Publication Date

1979

Document Type

Dissertation/Thesis

First Advisor

Meserve, Peter L.

Degree Name

M.S. (Master of Science)

Department

Department of Biological Sciences

LCSH

Grasses--Illinois||Grazing--Illinois||Prairie ecology--Illinois||Microtus

Abstract

A study of the effects of grazing by Licrotus pennsvlvanicus on the structure of the plant community in a restored Illinois tail-grass prairie was conducted in the summers of 1977-1978. The main species present on the study area were Andropogon gerardi, Sorghastrum nutans, Solidago altissima, and Eupatorium serotinum. The voles were excluded from two 50 m by 50 m plots by means of a fence 72 cm tall. Two control plots of similar size were also established. Vegetation was sampled every two weeks by clipping 10-0.05 m2 quadrats from each plot. The clipped vegetation was sorted into individual species and litter components. Dry weight biomass was determined by oven drying the vegetation at 70°C for 48 h and reweighing. Population levels of small mammals on the study area were monitored throughout the study by mark and recapture techniques. Population estimates were made by a minimum number known alive method. Differences between treatment and control areas for the biomass of the grasses were tested statistically using analysis of covariance. Biomass of the forbs, number of forbs and number of flowering culms were tested using nested analysis of variance. To test for differences between the treatment and control plots with respect to diversity the nonparametric hann-whitney U-test was employed. Results of the study showed that all species of plants (except E. serotinum) exhibited a trend toward greater biomass in the ungrazed areas. The difference in biomass between grazed and ungrazed areas was greatest for A. gerardi and grasses as a whole. Analysis of covariance revealed that the forbs on the study site were having a confounding effect on the response of the grasses independent of the effect of reduction in grazing. Diversity (H') exhibited a trend toward being greater outside the exclosures. Literature concerning microtine grazing is reviewed and similarities and dissimilarities are discussed in light of the present study. The conclusion is drawn that temporal patterns of growth and availability of the plant species influence the effect reduction in grazing will have on the plant community.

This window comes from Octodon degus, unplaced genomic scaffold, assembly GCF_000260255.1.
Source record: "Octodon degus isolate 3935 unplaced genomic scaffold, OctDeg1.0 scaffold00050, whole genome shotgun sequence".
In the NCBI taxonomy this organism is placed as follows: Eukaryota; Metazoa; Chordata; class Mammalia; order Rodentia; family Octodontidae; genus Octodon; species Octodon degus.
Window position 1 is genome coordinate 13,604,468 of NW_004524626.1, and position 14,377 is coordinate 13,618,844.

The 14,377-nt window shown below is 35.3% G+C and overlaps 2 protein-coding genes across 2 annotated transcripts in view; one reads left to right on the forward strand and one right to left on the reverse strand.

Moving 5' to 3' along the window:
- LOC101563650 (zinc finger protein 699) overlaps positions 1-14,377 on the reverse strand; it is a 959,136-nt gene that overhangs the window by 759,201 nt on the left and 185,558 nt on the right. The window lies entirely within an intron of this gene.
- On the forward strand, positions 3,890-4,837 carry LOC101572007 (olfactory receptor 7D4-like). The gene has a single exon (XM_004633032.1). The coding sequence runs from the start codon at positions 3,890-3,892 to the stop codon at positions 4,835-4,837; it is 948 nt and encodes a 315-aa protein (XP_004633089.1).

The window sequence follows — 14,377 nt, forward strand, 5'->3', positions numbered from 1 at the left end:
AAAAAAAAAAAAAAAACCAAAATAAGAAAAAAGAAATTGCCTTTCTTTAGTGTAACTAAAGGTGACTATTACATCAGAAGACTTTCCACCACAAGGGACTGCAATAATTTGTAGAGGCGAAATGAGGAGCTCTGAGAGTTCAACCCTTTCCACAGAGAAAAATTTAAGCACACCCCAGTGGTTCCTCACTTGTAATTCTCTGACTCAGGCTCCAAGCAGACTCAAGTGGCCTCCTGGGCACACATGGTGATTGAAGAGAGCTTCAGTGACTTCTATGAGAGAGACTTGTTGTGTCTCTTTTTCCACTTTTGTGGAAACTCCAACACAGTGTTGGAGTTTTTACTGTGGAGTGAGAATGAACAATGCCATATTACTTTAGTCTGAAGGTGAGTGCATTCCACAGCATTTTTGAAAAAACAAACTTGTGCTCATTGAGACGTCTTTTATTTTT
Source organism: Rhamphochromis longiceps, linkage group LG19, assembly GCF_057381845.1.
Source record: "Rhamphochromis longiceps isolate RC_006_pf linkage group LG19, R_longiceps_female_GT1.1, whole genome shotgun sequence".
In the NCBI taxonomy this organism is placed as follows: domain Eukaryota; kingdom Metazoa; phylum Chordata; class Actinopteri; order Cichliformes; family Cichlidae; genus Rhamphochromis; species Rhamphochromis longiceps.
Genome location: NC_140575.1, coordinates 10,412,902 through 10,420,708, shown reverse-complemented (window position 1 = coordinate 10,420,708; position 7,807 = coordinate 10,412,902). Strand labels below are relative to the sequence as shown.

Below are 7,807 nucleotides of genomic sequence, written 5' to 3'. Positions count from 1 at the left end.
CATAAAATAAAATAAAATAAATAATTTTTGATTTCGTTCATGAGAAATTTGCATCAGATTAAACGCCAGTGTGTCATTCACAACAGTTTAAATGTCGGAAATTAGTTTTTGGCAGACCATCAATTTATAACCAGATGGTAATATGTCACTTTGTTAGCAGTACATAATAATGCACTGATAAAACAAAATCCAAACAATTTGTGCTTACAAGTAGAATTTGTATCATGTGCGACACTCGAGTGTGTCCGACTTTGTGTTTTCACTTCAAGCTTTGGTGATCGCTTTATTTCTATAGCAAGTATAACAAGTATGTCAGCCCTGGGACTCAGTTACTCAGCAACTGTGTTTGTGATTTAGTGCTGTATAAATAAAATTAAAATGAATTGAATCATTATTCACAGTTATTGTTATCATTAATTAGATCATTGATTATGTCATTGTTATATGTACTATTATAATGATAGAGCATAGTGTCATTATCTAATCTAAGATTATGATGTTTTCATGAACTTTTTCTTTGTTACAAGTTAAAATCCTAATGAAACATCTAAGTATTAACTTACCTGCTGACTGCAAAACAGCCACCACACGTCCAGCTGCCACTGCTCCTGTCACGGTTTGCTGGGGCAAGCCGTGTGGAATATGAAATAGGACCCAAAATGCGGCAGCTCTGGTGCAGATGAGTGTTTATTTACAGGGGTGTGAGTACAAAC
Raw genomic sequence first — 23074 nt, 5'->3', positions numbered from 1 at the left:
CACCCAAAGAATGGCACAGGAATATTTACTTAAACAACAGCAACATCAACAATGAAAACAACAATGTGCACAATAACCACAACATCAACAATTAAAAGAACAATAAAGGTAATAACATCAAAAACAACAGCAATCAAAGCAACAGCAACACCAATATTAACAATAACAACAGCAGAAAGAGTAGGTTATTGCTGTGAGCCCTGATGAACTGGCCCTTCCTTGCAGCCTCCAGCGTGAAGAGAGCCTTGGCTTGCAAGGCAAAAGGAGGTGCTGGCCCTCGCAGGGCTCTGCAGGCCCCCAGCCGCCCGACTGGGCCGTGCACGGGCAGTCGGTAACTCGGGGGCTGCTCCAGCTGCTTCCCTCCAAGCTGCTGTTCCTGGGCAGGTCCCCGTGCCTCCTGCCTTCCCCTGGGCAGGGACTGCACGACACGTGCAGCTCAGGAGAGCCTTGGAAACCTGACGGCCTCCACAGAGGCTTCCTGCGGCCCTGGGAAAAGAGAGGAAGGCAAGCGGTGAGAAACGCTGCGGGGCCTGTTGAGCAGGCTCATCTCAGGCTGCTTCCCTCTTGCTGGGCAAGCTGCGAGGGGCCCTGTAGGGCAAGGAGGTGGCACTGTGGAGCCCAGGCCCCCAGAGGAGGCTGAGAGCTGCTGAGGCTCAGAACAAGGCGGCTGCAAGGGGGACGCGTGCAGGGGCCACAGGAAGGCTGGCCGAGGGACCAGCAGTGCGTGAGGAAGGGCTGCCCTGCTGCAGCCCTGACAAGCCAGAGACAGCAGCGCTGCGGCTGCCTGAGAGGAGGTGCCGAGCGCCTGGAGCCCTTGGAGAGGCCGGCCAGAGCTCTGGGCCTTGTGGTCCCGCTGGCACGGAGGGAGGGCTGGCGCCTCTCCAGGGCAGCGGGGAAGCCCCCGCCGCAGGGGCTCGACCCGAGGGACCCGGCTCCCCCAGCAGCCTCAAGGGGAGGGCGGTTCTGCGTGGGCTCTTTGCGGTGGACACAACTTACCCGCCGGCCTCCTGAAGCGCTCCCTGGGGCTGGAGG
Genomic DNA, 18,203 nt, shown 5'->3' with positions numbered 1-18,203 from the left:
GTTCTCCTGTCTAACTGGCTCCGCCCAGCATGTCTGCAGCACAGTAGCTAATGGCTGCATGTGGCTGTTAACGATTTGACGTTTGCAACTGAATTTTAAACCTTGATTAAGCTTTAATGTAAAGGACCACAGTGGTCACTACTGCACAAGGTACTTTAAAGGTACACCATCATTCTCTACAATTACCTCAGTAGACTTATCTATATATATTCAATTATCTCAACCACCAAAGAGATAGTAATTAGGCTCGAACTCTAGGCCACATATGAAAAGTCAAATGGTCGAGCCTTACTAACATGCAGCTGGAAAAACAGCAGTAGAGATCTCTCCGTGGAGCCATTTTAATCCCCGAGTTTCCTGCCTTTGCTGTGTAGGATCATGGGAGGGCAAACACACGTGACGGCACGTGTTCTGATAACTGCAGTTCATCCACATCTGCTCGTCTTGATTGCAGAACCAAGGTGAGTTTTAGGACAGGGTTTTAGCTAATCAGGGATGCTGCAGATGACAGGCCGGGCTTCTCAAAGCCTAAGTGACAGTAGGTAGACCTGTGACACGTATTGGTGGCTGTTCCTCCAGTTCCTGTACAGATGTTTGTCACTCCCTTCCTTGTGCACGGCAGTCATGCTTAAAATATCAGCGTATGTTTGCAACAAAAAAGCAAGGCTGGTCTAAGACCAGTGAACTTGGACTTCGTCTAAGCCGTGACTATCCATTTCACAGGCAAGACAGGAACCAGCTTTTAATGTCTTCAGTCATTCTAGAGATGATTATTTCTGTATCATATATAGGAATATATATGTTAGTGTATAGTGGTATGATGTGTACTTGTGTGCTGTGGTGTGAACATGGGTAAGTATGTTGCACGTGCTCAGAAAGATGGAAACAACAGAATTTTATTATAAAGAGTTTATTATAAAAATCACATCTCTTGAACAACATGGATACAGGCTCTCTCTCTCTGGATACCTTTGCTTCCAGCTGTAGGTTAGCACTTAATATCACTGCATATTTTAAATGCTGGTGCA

Extent

63 pages

Language

eng

Publisher

Northern Illinois University

Rights Statement

In Copyright

Rights Statement 2

NIU theses are protected by copyright. They may be viewed from Huskie Commons for any purpose, but reproduction or distribution in any format is prohibited without the written permission of the authors.

Media Type

Text

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